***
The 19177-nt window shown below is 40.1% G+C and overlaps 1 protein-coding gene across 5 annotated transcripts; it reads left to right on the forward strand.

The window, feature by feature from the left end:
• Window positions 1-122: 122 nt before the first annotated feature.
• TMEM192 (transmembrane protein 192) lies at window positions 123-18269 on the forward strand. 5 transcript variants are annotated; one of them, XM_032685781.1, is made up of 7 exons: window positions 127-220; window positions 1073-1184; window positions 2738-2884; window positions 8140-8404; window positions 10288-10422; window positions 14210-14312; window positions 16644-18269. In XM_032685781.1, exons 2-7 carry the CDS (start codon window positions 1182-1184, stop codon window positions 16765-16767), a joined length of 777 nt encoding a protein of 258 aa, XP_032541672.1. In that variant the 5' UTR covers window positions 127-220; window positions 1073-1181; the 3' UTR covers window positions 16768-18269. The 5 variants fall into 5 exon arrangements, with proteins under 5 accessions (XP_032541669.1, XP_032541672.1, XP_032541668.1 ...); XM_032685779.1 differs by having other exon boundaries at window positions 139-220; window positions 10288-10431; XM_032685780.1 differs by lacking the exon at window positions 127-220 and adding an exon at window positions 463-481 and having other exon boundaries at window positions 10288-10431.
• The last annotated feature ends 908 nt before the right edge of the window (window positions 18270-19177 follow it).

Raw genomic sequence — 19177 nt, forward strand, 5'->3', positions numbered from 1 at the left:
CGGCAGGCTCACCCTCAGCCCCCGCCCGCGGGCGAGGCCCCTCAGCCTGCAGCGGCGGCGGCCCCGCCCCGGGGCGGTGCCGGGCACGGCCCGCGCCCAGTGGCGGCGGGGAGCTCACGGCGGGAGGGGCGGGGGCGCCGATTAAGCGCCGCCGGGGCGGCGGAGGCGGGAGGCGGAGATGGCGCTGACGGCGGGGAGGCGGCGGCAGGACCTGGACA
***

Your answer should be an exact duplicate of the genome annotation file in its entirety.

The 19177-nt window shown below is 40.1% G+C and overlaps 1 protein-coding gene across 5 annotated transcripts; it reads left to right on the forward strand.

The window, feature by feature from the left end:
• Window positions 1-122: 122 nt before the first annotated feature.
• TMEM192 (transmembrane protein 192) lies at window positions 123-18269 on the forward strand. 5 transcript variants are annotated; one of them, XM_032685781.1, is made up of 7 exons: window positions 127-220; window positions 1073-1184; window positions 2738-2884; window positions 8140-8404; window positions 10288-10422; window positions 14210-14312; window positions 16644-18269. In XM_032685781.1, exons 2-7 carry the CDS (start codon window positions 1182-1184, stop codon window positions 16765-16767), a joined length of 777 nt encoding a protein of 258 aa, XP_032541672.1. In that variant the 5' UTR covers window positions 127-220; window positions 1073-1181; the 3' UTR covers window positions 16768-18269. The 5 variants fall into 5 exon arrangements, with proteins under 5 accessions (XP_032541669.1, XP_032541672.1, XP_032541668.1 ...); XM_032685779.1 differs by having other exon boundaries at window positions 139-220; window positions 10288-10431; XM_032685780.1 differs by lacking the exon at window positions 127-220 and adding an exon at window positions 463-481 and having other exon boundaries at window positions 10288-10431.
• The last annotated feature ends 908 nt before the right edge of the window (window positions 18270-19177 follow it).

Raw genomic sequence — 19177 nt, forward strand, 5'->3', positions numbered from 1 at the left:
CGGCAGGCTCACCCTCAGCCCCCGCCCGCGGGCGAGGCCCCTCAGCCTGCAGCGGCGGCGGCCCCGCCCCGGGGCGGTGCCGGGCACGGCCCGCGCCCAGTGGCGGCGGGGAGCTCACGGCGGGAGGGGCGGGGGCGCCGATTAAGCGCCGCCGGGGCGGCGGAGGCGGGAGGCGGAGATGGCGCTGACGGCGGGGAGGCGGCGGCAGGACCTGGACA